Background: Besides modifiable risk factors, genetic susceptibility may also explain the high cardiovascular disease burden of the Roma population. Objectives: Aim of this study was to define the genetic susceptibility of Hungarian Roma to venous thrombosis (VT)and comparing it to that of the general population. Methods: Fifty-two SNPs associated with VT (in F2, F5, F9, F11, F15, FGA, FGB, FGG, CYP4V2, KLKB1 and vWF)were selected and analyzed in the group of Roma (N = 962)and general (N = 1492)subjects collected by cross-sectional studies. Allele frequencies and genetic risk scores (GRS, unweighted and weighted)were computed for the study groups and compared to estimate the joint effects of SNPs. Results: The majority of the susceptible alleles were more prevalent in the Roma population, and both GRS and wGRS were found to be significantly higher in Roma than in the general population (GRS: 41.83 ± 5.78 vs. 41.04 ± 6.04; wGRS: 7.78 ± 1.28 vs. 7.46 ± 1.33, p =.001). Only 2.39% of subjects in the Roma population were in the bottom fifth of the wGRS (wGRS≤0.19)compared with 3.62% of those in the general population (p =.080); 2.88% of the general subjects were in the top fifth of the wGRS (wGRS≥10.02), while 4.26% of the Roma population were (p =.066). Conclusion: In conclusion, the Roma population seems to have increased genetic susceptibility to VT. This might have important implications in the future in identifying possible new opportunities for targeted prevention and treatment for those subgroups in the populations who are at greater risk for VT development.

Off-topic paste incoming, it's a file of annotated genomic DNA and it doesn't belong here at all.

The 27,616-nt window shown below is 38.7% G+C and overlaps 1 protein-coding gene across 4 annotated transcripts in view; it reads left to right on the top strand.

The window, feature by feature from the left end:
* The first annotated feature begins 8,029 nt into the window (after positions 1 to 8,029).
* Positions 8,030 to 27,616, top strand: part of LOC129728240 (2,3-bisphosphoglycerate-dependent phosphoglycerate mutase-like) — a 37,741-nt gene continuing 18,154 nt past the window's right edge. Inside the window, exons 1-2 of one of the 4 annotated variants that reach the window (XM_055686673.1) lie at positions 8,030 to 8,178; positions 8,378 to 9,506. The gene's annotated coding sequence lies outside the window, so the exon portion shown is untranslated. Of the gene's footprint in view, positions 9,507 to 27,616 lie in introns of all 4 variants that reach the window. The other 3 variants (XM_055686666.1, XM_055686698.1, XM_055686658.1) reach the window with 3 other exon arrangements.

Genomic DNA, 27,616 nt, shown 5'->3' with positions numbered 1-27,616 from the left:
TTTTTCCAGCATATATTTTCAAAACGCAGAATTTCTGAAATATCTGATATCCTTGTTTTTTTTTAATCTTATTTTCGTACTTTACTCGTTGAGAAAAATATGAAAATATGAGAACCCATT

- Genetic predisposition to disease
- Genetic risk scores
- Single nucleotide polymorphisms
- Venous thrombosis
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